In the realm of sports–related injuries, the hamstring is one that most people are at least somewhat familiar with. This makes sense, as a pulled hamstring—or hamstring strain—is one of the more common injuries in sports. The pain and movement restrictions that result from this type of injury usually prevents an athlete from participating in their respective sport for some time, but following a course of physical therapy can lead to a fast recovery and safe return to sports for patients dealing with a hamstring strain.
Although it might be assumed to be a single muscle by some, the hamstring is a muscle group consisting of three separate muscles—the semitendinosus, semimembranosus, and biceps femoris—that run down the back of the thigh from the lower part of the pelvis to the back of the shinbone. These three muscles serve a crucial role, as they help the knee joint to bend (flex) and the hip joint to straighten (extend). The hamstring is balanced by the quadriceps muscles in the front of the thigh, which are responsible for the opposite function: extending the leg at the knee joint and flexing the thigh at the hip joint. Together, they control the power and stability of the knee joint and allow for running and other activities.
A hamstring strain can involve any of the three hamstring muscles, and the most common cause for an injury is overloading one or more of these muscles. This can occur when a muscle is stretched beyond its capacity or challenged with a sudden load, which is why hamstring strains are so common in sports, especially those that involve lots of sprinting or sudden changes in direction. Therefore, athletes who participate in basketball, football, tennis, soccer, and the sprinting events of track—as well as dancers and gymnasts—have the highest risk for sustaining a hamstring strain. Other risk factors include prior hamstring injury, muscle tightness, poor conditioning, and older age.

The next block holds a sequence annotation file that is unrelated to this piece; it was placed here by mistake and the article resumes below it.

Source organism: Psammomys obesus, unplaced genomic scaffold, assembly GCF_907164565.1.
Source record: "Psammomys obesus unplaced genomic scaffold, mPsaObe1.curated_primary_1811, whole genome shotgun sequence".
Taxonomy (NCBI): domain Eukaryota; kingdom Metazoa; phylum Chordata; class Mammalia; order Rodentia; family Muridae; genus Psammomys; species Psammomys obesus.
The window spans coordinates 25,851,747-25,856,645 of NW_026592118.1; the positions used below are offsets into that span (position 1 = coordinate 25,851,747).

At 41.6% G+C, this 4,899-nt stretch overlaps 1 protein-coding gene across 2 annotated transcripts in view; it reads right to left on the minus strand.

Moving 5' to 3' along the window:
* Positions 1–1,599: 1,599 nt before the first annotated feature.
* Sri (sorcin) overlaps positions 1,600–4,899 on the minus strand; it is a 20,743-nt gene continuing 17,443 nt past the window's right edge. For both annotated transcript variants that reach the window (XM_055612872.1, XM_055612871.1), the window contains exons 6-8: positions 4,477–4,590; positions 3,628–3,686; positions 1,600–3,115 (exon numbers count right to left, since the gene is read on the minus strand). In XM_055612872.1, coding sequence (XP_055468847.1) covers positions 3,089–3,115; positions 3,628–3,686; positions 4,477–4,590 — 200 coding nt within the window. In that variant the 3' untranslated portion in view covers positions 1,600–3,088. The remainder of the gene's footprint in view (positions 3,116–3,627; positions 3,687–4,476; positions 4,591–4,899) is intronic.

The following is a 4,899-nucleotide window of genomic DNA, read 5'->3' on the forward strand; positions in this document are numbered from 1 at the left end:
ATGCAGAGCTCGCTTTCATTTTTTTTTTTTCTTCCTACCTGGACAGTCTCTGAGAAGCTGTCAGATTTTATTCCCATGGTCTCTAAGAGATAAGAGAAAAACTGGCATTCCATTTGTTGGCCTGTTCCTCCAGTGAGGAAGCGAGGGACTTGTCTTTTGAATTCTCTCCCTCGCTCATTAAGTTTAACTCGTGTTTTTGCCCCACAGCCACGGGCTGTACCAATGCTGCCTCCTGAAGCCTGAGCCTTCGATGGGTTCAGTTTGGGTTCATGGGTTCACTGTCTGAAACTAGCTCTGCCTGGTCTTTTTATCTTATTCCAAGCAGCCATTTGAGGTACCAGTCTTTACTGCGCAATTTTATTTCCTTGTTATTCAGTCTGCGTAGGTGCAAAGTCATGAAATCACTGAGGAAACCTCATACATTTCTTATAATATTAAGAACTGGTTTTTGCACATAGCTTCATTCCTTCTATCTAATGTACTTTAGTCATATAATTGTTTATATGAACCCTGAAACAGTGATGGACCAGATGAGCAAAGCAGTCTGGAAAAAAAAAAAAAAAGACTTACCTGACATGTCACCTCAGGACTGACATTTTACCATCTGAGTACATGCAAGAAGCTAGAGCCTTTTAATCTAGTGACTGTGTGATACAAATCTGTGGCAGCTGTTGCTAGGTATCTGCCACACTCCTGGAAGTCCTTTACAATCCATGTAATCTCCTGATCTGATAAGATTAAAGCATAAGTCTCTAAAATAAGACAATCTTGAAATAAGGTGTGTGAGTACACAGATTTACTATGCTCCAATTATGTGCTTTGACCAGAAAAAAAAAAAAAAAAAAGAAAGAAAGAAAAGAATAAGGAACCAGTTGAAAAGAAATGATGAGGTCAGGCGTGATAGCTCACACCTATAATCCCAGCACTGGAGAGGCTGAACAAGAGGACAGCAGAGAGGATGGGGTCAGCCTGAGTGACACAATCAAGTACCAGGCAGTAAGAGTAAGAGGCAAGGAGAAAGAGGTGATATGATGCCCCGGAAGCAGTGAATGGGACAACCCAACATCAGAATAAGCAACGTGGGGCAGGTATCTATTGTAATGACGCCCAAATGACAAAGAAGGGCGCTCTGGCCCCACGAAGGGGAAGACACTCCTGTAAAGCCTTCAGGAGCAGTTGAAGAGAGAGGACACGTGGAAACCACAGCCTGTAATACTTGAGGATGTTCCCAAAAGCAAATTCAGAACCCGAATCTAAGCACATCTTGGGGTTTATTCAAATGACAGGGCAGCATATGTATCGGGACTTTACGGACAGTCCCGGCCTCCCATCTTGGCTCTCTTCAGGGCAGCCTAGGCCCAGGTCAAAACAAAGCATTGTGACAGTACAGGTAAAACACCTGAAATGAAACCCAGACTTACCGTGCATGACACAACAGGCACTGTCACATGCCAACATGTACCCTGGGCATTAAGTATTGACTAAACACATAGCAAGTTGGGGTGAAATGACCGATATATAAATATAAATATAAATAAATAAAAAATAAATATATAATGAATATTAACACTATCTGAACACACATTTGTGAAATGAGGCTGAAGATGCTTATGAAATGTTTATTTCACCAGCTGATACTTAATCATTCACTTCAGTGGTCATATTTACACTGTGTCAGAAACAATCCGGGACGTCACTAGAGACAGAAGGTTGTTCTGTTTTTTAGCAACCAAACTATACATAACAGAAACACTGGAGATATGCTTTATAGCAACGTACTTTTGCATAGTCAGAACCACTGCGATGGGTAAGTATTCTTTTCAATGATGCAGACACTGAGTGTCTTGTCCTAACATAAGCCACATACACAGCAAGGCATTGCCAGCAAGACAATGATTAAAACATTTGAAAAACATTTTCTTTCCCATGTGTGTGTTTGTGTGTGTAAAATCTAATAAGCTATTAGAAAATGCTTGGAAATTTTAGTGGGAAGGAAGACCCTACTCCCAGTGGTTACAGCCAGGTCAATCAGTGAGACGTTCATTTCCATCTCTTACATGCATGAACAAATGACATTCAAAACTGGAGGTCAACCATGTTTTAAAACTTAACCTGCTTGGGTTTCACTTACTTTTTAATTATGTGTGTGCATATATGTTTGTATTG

When a hamstring strain occurs, the most common symptom is a sharp pain in the back of the thigh that may be felt immediately. Patients may also feel a “popping” or tearing sensation in this region, which may be followed by tenderness or swelling that may develop within a few hours. Some patients may experience bruising or discoloration on the back of the thigh or persistent weakness in this area as well.
- Range of motion exercises: once initial pain and swelling have subsided, the patient will start with some gentle stretching exercises like a hamstring stretch to improve flexibility
- Strengthening exercises: includes various strengthening exercises to build back strength in any areas that are weak
- Manual therapy: involves the therapist applying hands–on techniques to the patient's muscles and joints to alleviate pain and improve range of motion and strength
- Functional training: this type of training includes exercises that are specifically catered to the sport or activity that the patient is returning to
Another significant benefit of having physical therapy for a hamstring strain is that therapists always take every measure to ensure that athletes don't return to sports until they have completed their rehabilitation and can do so with a minimal risk for injury. This is accomplished by structuring the timeline of programs based on the average time needed to recover from a hamstring strain, closely evaluating the athlete's progress along the way, and then assessing the athlete when they are nearing a return to ensure they fulfill all appropriate criteria. Only then will the therapist provide the goâ ahead that the athlete can safely return to his or her sport.
According to a proposed algorithm for hamstring strains, an athlete will be ready to return to their sport once they meet the following criteria:
- No tenderness when pressure is applied to the hamstring
- Adequate muscle strength based on strength testing
- No insecurity on the active hamstring test, which is done by performing a straight leg raise as fast as possible to the highest point without fear of injury
- Ability to complete 30 or more repetitions of the single leg bridge test
- No pain or hesitation with sport–specific movement testing (eg, accelerations, decelerations, rotations, sprinting, cutting, pivoting, jumping, or hopping)
So if you've recently injured yourself and your symptoms sound similar to a hamstring strain, we strongly recommend seeing a physical therapist to help you get started on your path to recovery.